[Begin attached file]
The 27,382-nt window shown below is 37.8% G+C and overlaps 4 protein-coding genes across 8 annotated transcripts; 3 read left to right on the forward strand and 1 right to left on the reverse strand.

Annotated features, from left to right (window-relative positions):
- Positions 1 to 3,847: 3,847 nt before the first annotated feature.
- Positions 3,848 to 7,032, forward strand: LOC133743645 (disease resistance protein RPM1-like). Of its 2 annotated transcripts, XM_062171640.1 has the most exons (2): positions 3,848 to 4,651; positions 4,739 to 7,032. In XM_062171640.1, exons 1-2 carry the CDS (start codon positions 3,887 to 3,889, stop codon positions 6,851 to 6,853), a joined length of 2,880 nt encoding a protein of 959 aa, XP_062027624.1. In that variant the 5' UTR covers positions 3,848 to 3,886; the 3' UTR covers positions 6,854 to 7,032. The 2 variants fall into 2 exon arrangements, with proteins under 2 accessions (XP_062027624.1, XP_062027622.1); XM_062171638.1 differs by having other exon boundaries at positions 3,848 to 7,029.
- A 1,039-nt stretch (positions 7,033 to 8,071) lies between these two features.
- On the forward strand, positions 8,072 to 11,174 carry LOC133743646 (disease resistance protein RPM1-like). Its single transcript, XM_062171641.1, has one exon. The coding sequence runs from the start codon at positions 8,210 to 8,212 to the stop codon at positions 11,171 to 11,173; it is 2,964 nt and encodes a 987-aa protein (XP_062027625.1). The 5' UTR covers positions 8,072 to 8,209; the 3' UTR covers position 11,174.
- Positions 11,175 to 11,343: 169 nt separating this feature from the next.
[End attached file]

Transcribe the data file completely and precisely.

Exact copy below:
The 27,382-nt window shown below is 37.8% G+C and overlaps 4 protein-coding genes across 8 annotated transcripts; 3 read left to right on the forward strand and 1 right to left on the reverse strand.

Annotated features, from left to right (window-relative positions):
- Positions 1 to 3,847: 3,847 nt before the first annotated feature.
- Positions 3,848 to 7,032, forward strand: LOC133743645 (disease resistance protein RPM1-like). Of its 2 annotated transcripts, XM_062171640.1 has the most exons (2): positions 3,848 to 4,651; positions 4,739 to 7,032. In XM_062171640.1, exons 1-2 carry the CDS (start codon positions 3,887 to 3,889, stop codon positions 6,851 to 6,853), a joined length of 2,880 nt encoding a protein of 959 aa, XP_062027624.1. In that variant the 5' UTR covers positions 3,848 to 3,886; the 3' UTR covers positions 6,854 to 7,032. The 2 variants fall into 2 exon arrangements, with proteins under 2 accessions (XP_062027624.1, XP_062027622.1); XM_062171638.1 differs by having other exon boundaries at positions 3,848 to 7,029.
- A 1,039-nt stretch (positions 7,033 to 8,071) lies between these two features.
- On the forward strand, positions 8,072 to 11,174 carry LOC133743646 (disease resistance protein RPM1-like). Its single transcript, XM_062171641.1, has one exon. The coding sequence runs from the start codon at positions 8,210 to 8,212 to the stop codon at positions 11,171 to 11,173; it is 2,964 nt and encodes a 987-aa protein (XP_062027625.1). The 5' UTR covers positions 8,072 to 8,209; the 3' UTR covers position 11,174.
- Positions 11,175 to 11,343: 169 nt separating this feature from the next.